Like every solution, also Fela is not the ultimate solution and should not be blindly used without evaluating its benefits and disadvantages. The strict design decisions also have some caveats.

Computed Selectors

The unique computed selectors are quite handy as they prevent namespacing conflicts. But they are not designed to be human-readable nor to be mutated at all. However, if you need to mutate the styles from outside, consider providing an API to pass the props.

Shorthand & Longhand Properties

Probably the biggest downside of using atomic CSS design, is the fact that shorthand and longhand properties can't safely be mixed in a single rule.

const rule = (props) => ({
border: '1px solid black',
borderColor: 'red',

The above example will not unconditionally render a red border as we can't tell which rule might be rendered before and therefore appears first in the stylesheet. There might have been another rule that renders

borderColor: red
which is rendered before this rule. Now rendering this rule, would cause
border: 1px solid black
to always be preferred based on how CSS specificity works.

There are different solutions to this problem. We highly recommend reading The Shorthand-Longhand Problem in Atomic CSS(new tab) for an in-depth explanation including all possible solutions.

There are three options to solve this with Fela. We recommend using fela-enforce-longhands(new tab) as it is the simplest and fastest solution.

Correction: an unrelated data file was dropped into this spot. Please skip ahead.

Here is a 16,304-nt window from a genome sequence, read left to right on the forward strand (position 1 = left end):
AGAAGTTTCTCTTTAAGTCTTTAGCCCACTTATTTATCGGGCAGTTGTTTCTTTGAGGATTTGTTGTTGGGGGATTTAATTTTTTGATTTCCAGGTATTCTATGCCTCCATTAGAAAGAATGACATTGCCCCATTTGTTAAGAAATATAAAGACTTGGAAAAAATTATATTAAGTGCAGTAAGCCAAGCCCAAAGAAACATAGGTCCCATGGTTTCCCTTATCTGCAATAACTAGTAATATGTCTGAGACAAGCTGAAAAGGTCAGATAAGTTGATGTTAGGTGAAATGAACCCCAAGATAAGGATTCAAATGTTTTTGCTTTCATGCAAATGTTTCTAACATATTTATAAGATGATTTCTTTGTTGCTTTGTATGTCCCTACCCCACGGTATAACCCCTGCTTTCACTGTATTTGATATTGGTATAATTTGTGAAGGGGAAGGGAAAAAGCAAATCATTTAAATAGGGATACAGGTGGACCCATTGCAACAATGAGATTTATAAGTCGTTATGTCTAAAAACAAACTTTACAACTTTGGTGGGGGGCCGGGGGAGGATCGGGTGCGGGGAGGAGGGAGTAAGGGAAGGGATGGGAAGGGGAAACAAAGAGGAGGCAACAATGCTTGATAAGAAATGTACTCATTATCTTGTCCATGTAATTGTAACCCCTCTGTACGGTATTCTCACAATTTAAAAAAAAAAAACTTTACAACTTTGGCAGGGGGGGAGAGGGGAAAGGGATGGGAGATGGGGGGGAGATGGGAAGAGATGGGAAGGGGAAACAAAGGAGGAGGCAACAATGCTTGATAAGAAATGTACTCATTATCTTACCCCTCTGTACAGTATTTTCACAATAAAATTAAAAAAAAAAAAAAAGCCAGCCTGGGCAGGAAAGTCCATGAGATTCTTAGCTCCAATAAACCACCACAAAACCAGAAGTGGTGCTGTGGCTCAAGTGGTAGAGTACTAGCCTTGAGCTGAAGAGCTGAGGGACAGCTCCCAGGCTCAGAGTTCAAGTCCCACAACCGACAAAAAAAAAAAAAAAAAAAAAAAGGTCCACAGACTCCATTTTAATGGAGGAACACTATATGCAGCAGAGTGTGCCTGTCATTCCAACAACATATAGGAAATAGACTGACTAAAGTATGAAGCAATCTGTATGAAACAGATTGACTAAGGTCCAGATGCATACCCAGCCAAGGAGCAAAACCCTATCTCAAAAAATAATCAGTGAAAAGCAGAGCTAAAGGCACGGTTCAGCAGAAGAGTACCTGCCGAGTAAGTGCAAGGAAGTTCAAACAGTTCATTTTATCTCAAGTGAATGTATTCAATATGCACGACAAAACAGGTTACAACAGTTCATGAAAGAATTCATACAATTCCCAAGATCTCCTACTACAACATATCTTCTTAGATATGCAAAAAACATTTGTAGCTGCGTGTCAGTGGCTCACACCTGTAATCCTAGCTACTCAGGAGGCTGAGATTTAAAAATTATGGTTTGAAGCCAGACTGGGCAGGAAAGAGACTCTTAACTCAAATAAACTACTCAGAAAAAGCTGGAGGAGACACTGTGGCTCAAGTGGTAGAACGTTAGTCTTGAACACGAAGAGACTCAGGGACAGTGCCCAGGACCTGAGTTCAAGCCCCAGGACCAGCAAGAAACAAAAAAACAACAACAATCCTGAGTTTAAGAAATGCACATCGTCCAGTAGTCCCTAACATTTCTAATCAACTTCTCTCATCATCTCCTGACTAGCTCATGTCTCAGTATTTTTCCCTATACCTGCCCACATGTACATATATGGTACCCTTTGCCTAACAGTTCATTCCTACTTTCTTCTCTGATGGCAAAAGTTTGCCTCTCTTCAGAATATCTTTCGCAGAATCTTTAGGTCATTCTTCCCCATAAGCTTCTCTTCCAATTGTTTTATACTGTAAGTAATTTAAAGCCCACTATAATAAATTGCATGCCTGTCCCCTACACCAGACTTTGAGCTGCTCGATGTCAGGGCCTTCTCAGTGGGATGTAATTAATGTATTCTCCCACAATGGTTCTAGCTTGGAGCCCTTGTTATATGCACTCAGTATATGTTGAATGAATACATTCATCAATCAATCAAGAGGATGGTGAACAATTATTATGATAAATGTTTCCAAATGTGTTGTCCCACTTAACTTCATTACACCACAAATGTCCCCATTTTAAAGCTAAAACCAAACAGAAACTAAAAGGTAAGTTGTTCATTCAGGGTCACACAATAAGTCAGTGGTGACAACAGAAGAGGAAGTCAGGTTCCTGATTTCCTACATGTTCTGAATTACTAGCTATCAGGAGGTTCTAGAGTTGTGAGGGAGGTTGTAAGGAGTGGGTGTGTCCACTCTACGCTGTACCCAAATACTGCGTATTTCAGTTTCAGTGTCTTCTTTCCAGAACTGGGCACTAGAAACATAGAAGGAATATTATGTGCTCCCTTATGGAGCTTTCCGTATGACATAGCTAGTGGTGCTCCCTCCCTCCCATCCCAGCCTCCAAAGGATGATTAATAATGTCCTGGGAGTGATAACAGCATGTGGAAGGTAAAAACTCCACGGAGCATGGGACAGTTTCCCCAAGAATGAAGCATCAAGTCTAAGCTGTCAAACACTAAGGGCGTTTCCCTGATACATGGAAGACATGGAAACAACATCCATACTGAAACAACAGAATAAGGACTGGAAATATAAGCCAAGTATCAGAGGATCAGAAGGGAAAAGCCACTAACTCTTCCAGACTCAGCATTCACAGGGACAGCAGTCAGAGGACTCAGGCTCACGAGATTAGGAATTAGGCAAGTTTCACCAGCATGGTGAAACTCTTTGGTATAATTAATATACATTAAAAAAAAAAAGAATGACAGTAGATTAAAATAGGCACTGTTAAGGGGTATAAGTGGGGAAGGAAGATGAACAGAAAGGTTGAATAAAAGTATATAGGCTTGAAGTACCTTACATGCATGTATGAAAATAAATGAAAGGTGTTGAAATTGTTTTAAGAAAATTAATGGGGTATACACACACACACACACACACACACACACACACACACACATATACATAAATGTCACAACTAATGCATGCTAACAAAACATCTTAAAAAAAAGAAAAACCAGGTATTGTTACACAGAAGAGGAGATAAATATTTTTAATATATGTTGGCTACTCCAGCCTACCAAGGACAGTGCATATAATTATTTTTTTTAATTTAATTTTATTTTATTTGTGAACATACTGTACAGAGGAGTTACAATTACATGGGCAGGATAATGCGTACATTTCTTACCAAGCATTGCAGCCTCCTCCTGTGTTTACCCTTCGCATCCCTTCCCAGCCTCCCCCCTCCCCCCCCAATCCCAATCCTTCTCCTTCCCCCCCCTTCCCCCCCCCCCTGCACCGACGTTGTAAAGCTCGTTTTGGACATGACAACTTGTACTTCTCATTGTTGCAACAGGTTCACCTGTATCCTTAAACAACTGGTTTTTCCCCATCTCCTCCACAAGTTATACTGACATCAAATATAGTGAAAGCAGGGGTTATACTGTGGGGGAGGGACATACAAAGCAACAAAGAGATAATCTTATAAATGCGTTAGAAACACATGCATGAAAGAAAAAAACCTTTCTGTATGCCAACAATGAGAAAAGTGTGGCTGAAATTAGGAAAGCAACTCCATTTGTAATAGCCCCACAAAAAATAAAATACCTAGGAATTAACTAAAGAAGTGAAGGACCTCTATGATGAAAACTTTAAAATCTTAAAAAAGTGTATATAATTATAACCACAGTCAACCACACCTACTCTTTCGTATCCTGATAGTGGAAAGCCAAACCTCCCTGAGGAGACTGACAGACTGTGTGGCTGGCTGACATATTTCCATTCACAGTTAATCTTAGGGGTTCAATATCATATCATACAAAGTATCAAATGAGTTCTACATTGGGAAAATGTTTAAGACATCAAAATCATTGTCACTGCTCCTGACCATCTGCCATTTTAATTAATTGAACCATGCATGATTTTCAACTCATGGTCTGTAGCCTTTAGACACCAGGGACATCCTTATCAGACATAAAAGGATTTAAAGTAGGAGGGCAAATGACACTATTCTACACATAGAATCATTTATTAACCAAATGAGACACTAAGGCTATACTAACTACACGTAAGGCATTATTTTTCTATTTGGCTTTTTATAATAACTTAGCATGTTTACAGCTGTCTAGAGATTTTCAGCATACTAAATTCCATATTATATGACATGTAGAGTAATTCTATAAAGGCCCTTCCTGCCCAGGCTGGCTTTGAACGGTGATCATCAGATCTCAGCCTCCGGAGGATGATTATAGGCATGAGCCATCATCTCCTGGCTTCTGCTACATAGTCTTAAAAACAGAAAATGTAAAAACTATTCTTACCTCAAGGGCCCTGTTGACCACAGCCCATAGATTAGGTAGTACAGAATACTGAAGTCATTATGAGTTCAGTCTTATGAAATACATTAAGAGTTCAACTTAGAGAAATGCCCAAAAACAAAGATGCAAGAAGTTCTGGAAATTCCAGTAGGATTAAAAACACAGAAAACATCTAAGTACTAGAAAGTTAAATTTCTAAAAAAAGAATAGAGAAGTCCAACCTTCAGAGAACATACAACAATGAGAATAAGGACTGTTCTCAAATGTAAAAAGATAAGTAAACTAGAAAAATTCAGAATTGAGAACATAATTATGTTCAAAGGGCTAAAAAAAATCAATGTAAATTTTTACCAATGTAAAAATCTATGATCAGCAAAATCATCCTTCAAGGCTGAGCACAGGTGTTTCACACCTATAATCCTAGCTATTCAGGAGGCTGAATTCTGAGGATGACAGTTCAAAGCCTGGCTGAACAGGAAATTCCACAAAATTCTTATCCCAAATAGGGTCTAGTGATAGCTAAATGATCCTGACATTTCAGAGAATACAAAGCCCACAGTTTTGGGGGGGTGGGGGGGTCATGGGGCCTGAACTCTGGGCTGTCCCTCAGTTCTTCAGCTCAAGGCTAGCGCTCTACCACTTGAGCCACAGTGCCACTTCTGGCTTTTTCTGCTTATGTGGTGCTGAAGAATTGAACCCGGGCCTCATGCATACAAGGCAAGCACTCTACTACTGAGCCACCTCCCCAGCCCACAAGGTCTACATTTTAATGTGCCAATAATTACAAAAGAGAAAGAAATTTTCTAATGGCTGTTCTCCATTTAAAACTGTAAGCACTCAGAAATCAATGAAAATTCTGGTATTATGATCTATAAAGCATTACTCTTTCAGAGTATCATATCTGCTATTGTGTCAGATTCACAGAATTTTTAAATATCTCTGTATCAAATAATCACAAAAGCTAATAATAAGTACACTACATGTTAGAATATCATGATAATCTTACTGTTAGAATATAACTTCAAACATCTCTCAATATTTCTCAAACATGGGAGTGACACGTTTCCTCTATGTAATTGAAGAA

1. Do not use shorthand and longhand properties together in a single rule. Perhaps the best is to avoid them at all. It might be more code to type, but its also more self-explanatory and descriptive.
  2. Use fela-plugin-expand-shorthand(new tab) to resolve shorthand properties into their longhand equivalents.
  3. Utilize the propertyPriority configuration option or use the fela-enforce-longhands(new tab) enhancer directly which implements an opinionated
    configuration. This will prioritize longhand over shorthand properties so that they always overwrite their shorthand equivalent.

CSS properties that contain double quotes

For CSS properties that need double quotes, make sure you are using nested quotes in your code. e.g.:

const rule = (props) => ({
'::before': {
content: '" "',